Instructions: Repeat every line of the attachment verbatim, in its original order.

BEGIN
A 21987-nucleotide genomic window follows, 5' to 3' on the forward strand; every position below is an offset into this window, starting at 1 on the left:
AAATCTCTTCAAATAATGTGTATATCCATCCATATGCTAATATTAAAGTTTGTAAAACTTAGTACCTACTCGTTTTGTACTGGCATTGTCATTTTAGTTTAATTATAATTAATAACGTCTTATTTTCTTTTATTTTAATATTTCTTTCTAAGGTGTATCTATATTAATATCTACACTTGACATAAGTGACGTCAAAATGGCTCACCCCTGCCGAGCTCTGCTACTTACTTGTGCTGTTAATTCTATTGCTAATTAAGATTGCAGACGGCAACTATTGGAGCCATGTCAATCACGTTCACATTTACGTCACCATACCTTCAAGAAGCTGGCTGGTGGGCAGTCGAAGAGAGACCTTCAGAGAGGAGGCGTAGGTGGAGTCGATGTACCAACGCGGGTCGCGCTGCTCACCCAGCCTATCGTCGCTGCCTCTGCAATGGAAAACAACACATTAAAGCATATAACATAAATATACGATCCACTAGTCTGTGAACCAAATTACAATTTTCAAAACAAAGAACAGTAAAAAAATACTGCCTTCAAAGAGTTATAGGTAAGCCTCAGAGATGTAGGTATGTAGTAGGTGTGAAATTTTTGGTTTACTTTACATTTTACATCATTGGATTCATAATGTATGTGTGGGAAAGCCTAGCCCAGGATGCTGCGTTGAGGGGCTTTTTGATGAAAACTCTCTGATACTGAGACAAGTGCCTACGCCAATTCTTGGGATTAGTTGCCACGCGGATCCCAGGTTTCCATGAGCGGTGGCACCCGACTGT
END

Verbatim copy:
A 21987-nucleotide genomic window follows, 5' to 3' on the forward strand; every position below is an offset into this window, starting at 1 on the left:
AAATCTCTTCAAATAATGTGTATATCCATCCATATGCTAATATTAAAGTTTGTAAAACTTAGTACCTACTCGTTTTGTACTGGCATTGTCATTTTAGTTTAATTATAATTAATAACGTCTTATTTTCTTTTATTTTAATATTTCTTTCTAAGGTGTATCTATATTAATATCTACACTTGACATAAGTGACGTCAAAATGGCTCACCCCTGCCGAGCTCTGCTACTTACTTGTGCTGTTAATTCTATTGCTAATTAAGATTGCAGACGGCAACTATTGGAGCCATGTCAATCACGTTCACATTTACGTCACCATACCTTCAAGAAGCTGGCTGGTGGGCAGTCGAAGAGAGACCTTCAGAGAGGAGGCGTAGGTGGAGTCGATGTACCAACGCGGGTCGCGCTGCTCACCCAGCCTATCGTCGCTGCCTCTGCAATGGAAAACAACACATTAAAGCATATAACATAAATATACGATCCACTAGTCTGTGAACCAAATTACAATTTTCAAAACAAAGAACAGTAAAAAAATACTGCCTTCAAAGAGTTATAGGTAAGCCTCAGAGATGTAGGTATGTAGTAGGTGTGAAATTTTTGGTTTACTTTACATTTTACATCATTGGATTCATAATGTATGTGTGGGAAAGCCTAGCCCAGGATGCTGCGTTGAGGGGCTTTTTGATGAAAACTCTCTGATACTGAGACAAGTGCCTACGCCAATTCTTGGGATTAGTTGCCACGCGGATCCCAGGTTTCCATGAGCGGTGGCACCCGACTGT